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Challenges in modelling the evolution of stress corrosion cracking from pits.

Turnbull, A; Horner, D A*; Connolly, B J* (2009) Challenges in modelling the evolution of stress corrosion cracking from pits. Eng. Fract. Mech., 76 (5). pp. 633-640.

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The evolution of stress corrosion cracks from pits is important in many industrial applications but continues to be a challenge in both measurement and prediction. Life prediction in these circumstances has to account for pit growth kinetics, the conditions for the transition from pits to cracks, and the growth rate of cracks in the short and long crack domain. An example of importance is the performance of steam turbine rotors in power generation. Although stress corrosion failures are comparatively rare, the consequences can be severe and occasionally catastrophic. Consequently, considerable effort is being focused on evaluating the effect of operational variables on pitting and crack growth and in developing an improved basis for structural integrity assessment. A preliminary mathematical model based on deterministic equations with statistically variable input parameters was developed for simulating the evolution of the pit depth distribution at different exposure times, and the transformation to stress corrosion cracks was based on the Kondo criteria. The model predicted some features of the damage well but recent novel measurements of the evolution of stress corrosion cracks from pits combined with finite element (FE) analysis of the strain distribution suggest that the transition from a pit to a crack is more complex that can be accounted for by the Kondo approach.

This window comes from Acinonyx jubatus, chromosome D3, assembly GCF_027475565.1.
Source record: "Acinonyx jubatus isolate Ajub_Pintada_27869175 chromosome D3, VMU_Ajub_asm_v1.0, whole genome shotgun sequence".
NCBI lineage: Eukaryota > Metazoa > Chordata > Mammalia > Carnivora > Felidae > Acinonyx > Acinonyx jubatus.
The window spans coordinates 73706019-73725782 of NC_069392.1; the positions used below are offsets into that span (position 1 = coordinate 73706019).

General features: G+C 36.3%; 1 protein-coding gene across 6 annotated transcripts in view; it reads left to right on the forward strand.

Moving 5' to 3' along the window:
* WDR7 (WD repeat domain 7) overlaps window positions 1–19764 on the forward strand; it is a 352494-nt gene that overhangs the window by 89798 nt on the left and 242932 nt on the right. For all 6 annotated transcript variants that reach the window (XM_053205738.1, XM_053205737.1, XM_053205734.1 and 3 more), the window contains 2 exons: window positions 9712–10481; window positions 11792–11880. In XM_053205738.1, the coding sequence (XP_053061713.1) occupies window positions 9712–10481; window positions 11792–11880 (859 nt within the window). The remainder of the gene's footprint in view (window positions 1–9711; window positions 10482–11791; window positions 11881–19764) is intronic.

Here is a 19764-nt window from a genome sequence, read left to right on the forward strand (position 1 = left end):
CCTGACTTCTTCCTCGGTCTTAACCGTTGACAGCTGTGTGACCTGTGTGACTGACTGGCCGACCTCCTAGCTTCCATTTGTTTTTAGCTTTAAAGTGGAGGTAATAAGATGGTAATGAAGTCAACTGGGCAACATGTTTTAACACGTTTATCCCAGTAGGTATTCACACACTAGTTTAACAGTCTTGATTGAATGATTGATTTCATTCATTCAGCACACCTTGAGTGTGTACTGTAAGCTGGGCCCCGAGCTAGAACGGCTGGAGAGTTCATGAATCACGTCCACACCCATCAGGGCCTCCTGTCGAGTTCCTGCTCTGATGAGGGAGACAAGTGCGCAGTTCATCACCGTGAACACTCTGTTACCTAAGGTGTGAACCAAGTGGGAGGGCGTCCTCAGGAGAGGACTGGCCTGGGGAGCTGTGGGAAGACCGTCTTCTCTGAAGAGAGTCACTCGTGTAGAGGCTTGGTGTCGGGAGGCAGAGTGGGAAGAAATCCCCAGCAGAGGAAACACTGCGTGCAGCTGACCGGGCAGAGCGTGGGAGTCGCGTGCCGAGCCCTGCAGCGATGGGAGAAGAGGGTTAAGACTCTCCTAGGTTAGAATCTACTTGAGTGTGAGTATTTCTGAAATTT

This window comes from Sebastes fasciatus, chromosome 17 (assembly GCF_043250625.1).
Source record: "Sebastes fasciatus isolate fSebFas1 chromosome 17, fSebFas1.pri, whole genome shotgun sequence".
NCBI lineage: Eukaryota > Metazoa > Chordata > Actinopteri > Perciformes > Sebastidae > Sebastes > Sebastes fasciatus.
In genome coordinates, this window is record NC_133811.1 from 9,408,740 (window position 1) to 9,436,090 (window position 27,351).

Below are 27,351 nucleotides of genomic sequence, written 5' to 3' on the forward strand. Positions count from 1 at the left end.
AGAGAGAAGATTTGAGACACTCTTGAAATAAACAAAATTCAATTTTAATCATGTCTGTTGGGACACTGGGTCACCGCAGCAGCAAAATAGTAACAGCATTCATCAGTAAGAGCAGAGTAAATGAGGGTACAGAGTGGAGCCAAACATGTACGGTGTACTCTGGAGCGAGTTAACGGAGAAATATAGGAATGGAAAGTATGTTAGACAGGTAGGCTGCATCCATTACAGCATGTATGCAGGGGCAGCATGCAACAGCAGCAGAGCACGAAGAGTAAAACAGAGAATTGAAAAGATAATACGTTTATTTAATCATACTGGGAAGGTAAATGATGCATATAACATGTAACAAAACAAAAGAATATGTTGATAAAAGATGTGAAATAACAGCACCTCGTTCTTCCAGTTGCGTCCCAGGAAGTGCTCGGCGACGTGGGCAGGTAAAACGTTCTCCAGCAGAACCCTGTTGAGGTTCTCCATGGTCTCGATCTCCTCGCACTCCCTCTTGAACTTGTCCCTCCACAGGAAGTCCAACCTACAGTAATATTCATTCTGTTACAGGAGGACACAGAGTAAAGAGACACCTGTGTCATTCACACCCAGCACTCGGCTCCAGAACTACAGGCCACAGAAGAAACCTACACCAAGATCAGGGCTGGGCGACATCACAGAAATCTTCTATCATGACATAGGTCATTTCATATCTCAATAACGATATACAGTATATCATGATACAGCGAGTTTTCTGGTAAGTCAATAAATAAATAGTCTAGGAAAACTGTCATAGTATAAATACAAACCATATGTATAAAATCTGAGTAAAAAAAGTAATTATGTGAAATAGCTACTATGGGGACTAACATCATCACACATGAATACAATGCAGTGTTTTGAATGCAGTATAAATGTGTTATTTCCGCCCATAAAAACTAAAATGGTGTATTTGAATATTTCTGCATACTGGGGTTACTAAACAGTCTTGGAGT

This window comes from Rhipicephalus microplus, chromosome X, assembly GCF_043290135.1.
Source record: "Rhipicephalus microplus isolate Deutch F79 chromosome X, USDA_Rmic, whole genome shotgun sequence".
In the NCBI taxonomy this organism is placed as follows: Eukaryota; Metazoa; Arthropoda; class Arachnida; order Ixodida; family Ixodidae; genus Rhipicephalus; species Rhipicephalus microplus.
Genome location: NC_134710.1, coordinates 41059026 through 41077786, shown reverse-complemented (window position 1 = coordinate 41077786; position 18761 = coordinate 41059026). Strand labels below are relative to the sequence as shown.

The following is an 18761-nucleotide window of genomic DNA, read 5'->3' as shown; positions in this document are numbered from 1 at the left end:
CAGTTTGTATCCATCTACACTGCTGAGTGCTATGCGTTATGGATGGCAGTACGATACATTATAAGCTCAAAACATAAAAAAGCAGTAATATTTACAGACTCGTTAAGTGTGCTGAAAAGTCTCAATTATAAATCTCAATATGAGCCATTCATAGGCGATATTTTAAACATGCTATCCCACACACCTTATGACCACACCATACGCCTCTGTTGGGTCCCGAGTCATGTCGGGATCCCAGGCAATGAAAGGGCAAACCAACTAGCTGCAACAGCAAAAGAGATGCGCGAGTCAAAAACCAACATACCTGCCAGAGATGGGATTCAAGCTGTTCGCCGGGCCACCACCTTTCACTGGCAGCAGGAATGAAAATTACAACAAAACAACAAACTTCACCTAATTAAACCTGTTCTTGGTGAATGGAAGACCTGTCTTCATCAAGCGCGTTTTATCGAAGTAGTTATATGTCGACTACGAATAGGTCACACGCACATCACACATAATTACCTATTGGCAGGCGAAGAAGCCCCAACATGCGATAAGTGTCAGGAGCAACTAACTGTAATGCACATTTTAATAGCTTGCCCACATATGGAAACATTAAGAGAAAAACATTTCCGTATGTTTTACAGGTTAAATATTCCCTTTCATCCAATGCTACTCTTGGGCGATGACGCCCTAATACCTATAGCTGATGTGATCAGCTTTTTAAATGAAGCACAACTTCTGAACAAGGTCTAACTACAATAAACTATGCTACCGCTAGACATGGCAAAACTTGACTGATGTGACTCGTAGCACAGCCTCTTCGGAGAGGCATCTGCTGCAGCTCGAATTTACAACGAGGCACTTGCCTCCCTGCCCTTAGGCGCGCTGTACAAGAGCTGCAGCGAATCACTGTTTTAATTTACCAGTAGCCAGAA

Item Type: Article
Keywords: stress corroison cracking, pits, modelling, tomography
Subjects: Advanced Materials
Advanced Materials > Corrosion
Last Modified: 02 Feb 2018 13:15
URI: http://eprintspublications.npl.co.uk/id/eprint/4392

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